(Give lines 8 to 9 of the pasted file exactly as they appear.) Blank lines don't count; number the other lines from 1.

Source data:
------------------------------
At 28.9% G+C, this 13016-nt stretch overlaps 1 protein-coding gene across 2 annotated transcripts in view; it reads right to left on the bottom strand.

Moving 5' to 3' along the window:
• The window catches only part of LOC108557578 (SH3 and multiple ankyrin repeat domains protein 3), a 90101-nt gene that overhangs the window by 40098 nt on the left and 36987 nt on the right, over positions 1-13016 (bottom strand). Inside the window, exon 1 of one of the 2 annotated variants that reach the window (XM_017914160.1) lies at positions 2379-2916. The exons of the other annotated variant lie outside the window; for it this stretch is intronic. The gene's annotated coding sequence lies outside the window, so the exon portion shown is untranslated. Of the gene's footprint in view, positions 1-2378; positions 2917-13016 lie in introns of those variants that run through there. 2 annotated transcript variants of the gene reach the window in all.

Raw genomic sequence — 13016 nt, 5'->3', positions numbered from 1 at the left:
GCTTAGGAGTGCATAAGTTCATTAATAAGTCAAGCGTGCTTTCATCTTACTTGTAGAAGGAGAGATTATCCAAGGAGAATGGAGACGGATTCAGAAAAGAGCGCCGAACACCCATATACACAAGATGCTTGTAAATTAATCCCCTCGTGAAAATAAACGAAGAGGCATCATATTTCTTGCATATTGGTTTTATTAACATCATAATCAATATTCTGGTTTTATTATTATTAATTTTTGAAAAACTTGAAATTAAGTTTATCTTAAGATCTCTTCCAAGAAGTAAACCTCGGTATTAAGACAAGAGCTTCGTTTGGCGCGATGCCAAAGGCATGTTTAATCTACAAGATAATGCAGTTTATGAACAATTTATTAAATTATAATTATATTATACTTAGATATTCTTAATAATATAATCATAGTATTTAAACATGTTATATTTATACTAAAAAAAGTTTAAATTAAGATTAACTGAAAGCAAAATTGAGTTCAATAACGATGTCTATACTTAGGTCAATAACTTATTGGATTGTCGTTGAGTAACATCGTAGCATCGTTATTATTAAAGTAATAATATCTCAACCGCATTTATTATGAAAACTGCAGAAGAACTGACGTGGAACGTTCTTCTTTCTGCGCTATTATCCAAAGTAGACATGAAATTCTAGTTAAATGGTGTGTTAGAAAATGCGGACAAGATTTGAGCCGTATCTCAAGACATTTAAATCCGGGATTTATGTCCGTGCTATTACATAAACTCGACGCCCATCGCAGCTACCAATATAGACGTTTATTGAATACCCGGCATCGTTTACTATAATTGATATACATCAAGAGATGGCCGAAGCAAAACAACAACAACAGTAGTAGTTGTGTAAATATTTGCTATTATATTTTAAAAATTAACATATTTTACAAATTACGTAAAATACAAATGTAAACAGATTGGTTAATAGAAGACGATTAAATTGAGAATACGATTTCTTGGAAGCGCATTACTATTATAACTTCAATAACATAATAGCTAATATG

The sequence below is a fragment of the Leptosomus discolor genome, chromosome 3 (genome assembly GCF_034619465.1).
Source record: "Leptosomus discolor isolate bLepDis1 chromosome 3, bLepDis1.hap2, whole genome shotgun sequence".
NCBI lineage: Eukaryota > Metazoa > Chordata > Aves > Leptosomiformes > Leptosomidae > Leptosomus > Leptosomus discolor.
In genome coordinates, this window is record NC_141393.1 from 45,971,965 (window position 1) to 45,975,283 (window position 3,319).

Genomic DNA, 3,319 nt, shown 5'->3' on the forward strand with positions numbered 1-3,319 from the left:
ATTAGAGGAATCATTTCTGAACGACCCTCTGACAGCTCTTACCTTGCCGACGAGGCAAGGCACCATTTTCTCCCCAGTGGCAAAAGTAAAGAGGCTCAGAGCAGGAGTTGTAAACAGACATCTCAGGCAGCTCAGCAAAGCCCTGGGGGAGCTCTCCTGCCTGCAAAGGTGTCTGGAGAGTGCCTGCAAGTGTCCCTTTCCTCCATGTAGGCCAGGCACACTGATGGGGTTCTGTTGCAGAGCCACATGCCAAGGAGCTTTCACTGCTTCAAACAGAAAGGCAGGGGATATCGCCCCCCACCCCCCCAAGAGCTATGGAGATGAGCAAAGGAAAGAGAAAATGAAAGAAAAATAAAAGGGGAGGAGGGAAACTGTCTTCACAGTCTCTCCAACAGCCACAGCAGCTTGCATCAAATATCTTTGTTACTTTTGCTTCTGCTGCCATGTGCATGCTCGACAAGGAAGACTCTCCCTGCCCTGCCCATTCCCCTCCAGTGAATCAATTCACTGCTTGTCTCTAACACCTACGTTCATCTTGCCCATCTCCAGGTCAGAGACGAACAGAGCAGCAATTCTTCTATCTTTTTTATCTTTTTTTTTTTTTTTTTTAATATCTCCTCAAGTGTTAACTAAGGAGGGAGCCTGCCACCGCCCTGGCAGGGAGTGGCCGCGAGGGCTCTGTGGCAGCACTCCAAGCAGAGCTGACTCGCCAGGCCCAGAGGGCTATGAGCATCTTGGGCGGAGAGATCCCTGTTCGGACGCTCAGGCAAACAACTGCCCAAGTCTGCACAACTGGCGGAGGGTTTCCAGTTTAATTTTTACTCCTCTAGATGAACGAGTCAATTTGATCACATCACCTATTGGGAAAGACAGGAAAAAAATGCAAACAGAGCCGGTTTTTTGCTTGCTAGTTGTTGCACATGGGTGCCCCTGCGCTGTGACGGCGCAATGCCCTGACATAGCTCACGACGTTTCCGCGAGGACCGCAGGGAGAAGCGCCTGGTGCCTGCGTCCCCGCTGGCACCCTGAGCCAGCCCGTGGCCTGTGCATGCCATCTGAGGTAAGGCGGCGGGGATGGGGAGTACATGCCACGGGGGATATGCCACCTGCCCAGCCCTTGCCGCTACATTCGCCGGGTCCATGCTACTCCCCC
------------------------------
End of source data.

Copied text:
NCBI lineage: Eukaryota > Metazoa > Chordata > Aves > Leptosomiformes > Leptosomidae > Leptosomus > Leptosomus discolor.
In genome coordinates, this window is record NC_141393.1 from 45,971,965 (window position 1) to 45,975,283 (window position 3,319).